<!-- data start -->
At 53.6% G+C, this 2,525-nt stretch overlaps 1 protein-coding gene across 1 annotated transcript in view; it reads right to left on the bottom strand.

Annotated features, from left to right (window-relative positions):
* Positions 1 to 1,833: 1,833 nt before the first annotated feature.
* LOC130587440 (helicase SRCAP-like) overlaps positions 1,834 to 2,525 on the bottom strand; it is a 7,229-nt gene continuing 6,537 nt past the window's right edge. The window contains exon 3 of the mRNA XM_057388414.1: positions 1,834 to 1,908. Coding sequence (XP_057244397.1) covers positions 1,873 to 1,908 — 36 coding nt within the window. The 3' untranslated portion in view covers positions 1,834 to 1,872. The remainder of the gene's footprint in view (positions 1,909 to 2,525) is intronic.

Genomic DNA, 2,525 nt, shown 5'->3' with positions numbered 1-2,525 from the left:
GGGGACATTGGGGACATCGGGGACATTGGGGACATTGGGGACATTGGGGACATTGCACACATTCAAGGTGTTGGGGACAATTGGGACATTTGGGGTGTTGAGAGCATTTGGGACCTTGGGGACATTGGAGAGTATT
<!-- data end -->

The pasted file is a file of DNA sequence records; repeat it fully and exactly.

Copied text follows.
At 53.6% G+C, this 2,525-nt stretch overlaps 1 protein-coding gene across 1 annotated transcript in view; it reads right to left on the bottom strand.

Annotated features, from left to right (window-relative positions):
* Positions 1 to 1,833: 1,833 nt before the first annotated feature.
* LOC130587440 (helicase SRCAP-like) overlaps positions 1,834 to 2,525 on the bottom strand; it is a 7,229-nt gene continuing 6,537 nt past the window's right edge. The window contains exon 3 of the mRNA XM_057388414.1: positions 1,834 to 1,908. Coding sequence (XP_057244397.1) covers positions 1,873 to 1,908 — 36 coding nt within the window. The 3' untranslated portion in view covers positions 1,834 to 1,872. The remainder of the gene's footprint in view (positions 1,909 to 2,525) is intronic.

Genomic DNA, 2,525 nt, shown 5'->3' with positions numbered 1-2,525 from the left:
GGGGACATTGGGGACATCGGGGACATTGGGGACATTGGGGACATTGGGGACATTGCACACATTCAAGGTGTTGGGGACAATTGGGACATTTGGGGTGTTGAGAGCATTTGGGACCTTGGGGACATTGGAGAGTATT